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New Abacus Study on Canada-China Relationship

According to Abacus Data’s recently released survey on Canadians’ views of Canada’s relationship with China, 38% of Canadians surveyed would like to see an increase in investment from China into Canada in the next 10-20 years, while 25% would like to see a decrease in investment. The survey, commissioned by resource development and exporter Teck Resources, also found that 53% of respondents believed that Canadian sovereignty is put at risk when China invests in Canada. Abacus reports that Canadians are divided on free trade with China, with 50% saying free trade with China would be good for Canada’s economy, and 50% saying it would be harmful.

Support for Chinese investment in various Canadian sectors ranged from 28% support in the wireless sector to 16% in the pipeline sector. Opposition by sector ranged from as high as 41% in both the newspaper and pipeline sectors to as low as 31% in both the wireless and biotechnology sectors. However, the results shifted if “invest” was phrased as “buy a controlling interest,” with support ranging from just 21% in the wireless sector to as low as 12% in both the pipeline and coal mining sectors. Opposition to “controlling interest” by China also increased dramatically, with opposition as high as 55% for both the natural gas and pipeline sectors and still 39% in biotechnology, the sector with the lowest opposition.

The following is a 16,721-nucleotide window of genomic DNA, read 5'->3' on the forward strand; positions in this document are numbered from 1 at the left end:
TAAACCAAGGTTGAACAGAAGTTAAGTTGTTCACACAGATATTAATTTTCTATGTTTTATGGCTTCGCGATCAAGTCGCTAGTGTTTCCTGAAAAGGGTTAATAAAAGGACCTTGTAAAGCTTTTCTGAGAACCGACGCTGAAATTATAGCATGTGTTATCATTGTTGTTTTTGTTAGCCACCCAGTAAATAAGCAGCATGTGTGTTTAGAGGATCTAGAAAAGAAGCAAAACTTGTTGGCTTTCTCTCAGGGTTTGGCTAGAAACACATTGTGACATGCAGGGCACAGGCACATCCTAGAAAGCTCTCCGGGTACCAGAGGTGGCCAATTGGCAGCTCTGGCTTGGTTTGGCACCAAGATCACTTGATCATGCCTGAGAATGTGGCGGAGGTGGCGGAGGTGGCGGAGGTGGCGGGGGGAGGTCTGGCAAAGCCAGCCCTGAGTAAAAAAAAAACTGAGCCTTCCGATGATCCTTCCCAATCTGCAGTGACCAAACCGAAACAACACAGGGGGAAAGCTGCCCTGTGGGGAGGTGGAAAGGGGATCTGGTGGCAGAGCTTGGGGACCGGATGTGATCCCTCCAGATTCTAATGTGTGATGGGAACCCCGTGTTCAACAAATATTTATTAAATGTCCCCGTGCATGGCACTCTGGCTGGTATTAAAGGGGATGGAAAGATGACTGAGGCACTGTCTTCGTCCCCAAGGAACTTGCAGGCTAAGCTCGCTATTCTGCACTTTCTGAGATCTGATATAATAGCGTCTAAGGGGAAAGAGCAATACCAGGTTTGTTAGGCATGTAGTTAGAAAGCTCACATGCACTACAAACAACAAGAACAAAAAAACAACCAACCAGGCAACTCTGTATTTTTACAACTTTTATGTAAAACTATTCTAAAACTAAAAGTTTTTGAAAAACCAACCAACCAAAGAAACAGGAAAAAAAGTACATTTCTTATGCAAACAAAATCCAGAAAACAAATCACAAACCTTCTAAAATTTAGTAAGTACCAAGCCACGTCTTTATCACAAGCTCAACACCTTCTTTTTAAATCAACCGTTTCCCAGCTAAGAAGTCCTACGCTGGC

Regardless of the sector and type of ownership, a plurality of respondents were those who are “willing to support [Chinese investment/control] with conditions”: in the case of Chinese investment into natural gas, 47% support Chinese investment if conditions are attached. These are the Canadians that government policies may target if seeking to build support for Chinese investment in Canada.

For comparison, in the December release of the China Institute at the University of Alberta’s “Albertans’ Views on China: 2015 Annual China Institute Survey”, 43% of Albertans surveyed felt that Alberta should welcome Chinese investment in the province, while 30% disagreed. The province was also similarly accepting of Chinese investment in energy and other resource sectors in the province, with 42% in favour and 31% opposed. Calgarians were the most welcoming of Chinese investment into Alberta generally, as well as into Alberta’s resource sectors specifically, while non-metropolitan Albertans were the least supportive of Chinese investment in general, and Edmontonians the least supportive of Chinese investment in resources.

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